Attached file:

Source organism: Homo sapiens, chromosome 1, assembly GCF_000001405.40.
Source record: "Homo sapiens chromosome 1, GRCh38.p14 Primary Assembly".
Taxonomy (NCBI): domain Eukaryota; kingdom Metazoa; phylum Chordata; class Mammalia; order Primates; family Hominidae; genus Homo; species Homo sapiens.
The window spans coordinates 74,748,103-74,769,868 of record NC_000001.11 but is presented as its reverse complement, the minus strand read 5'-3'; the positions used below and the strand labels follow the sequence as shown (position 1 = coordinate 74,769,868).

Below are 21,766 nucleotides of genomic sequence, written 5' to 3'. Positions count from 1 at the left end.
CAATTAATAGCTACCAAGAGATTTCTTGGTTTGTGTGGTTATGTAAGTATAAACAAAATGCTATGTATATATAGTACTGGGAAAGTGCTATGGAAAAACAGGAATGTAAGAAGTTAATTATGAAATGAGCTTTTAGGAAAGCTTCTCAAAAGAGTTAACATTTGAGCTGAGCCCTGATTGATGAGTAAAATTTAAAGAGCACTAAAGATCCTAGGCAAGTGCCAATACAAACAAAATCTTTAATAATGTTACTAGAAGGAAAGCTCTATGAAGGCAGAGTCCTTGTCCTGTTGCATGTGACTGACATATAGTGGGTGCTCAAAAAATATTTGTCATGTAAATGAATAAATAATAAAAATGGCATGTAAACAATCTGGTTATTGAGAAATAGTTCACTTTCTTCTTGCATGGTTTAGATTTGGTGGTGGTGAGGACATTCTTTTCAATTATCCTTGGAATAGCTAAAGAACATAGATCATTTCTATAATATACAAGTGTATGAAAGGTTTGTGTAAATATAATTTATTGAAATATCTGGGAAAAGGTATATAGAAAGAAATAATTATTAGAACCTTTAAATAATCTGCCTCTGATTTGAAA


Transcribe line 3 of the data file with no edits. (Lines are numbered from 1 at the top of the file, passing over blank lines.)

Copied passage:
Taxonomy (NCBI): domain Eukaryota; kingdom Metazoa; phylum Chordata; class Mammalia; order Primates; family Hominidae; genus Homo; species Homo sapiens.